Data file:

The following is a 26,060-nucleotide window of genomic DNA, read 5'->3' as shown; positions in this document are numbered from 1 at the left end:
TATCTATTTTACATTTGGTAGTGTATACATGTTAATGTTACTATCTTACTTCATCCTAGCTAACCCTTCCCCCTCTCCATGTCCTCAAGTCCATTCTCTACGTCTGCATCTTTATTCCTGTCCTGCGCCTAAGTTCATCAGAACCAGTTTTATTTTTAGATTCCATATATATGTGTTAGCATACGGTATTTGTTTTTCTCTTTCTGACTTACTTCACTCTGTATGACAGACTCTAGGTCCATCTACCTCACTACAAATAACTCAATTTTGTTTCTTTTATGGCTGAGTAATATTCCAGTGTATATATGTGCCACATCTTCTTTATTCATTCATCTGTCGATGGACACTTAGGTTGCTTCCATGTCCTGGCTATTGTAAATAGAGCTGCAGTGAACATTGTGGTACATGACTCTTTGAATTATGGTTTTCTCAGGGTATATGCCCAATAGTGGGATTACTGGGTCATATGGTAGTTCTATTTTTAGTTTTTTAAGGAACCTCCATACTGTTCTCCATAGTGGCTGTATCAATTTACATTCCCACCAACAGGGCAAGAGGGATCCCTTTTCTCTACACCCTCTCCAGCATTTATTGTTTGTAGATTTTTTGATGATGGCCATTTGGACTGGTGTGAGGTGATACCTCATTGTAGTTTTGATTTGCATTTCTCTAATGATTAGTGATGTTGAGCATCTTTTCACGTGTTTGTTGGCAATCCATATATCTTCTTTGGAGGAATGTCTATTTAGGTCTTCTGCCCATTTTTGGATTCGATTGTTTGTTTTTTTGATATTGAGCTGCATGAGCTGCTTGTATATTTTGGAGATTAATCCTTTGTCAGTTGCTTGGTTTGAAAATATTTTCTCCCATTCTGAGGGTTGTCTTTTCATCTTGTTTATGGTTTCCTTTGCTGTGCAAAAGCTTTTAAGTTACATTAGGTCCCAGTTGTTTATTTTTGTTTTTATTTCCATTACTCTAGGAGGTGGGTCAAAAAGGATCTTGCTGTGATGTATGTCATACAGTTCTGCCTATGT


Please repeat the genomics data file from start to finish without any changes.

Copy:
The following is a 26,060-nucleotide window of genomic DNA, read 5'->3' as shown; positions in this document are numbered from 1 at the left end:
TATCTATTTTACATTTGGTAGTGTATACATGTTAATGTTACTATCTTACTTCATCCTAGCTAACCCTTCCCCCTCTCCATGTCCTCAAGTCCATTCTCTACGTCTGCATCTTTATTCCTGTCCTGCGCCTAAGTTCATCAGAACCAGTTTTATTTTTAGATTCCATATATATGTGTTAGCATACGGTATTTGTTTTTCTCTTTCTGACTTACTTCACTCTGTATGACAGACTCTAGGTCCATCTACCTCACTACAAATAACTCAATTTTGTTTCTTTTATGGCTGAGTAATATTCCAGTGTATATATGTGCCACATCTTCTTTATTCATTCATCTGTCGATGGACACTTAGGTTGCTTCCATGTCCTGGCTATTGTAAATAGAGCTGCAGTGAACATTGTGGTACATGACTCTTTGAATTATGGTTTTCTCAGGGTATATGCCCAATAGTGGGATTACTGGGTCATATGGTAGTTCTATTTTTAGTTTTTTAAGGAACCTCCATACTGTTCTCCATAGTGGCTGTATCAATTTACATTCCCACCAACAGGGCAAGAGGGATCCCTTTTCTCTACACCCTCTCCAGCATTTATTGTTTGTAGATTTTTTGATGATGGCCATTTGGACTGGTGTGAGGTGATACCTCATTGTAGTTTTGATTTGCATTTCTCTAATGATTAGTGATGTTGAGCATCTTTTCACGTGTTTGTTGGCAATCCATATATCTTCTTTGGAGGAATGTCTATTTAGGTCTTCTGCCCATTTTTGGATTCGATTGTTTGTTTTTTTGATATTGAGCTGCATGAGCTGCTTGTATATTTTGGAGATTAATCCTTTGTCAGTTGCTTGGTTTGAAAATATTTTCTCCCATTCTGAGGGTTGTCTTTTCATCTTGTTTATGGTTTCCTTTGCTGTGCAAAAGCTTTTAAGTTACATTAGGTCCCAGTTGTTTATTTTTGTTTTTATTTCCATTACTCTAGGAGGTGGGTCAAAAAGGATCTTGCTGTGATGTATGTCATACAGTTCTGCCTATGT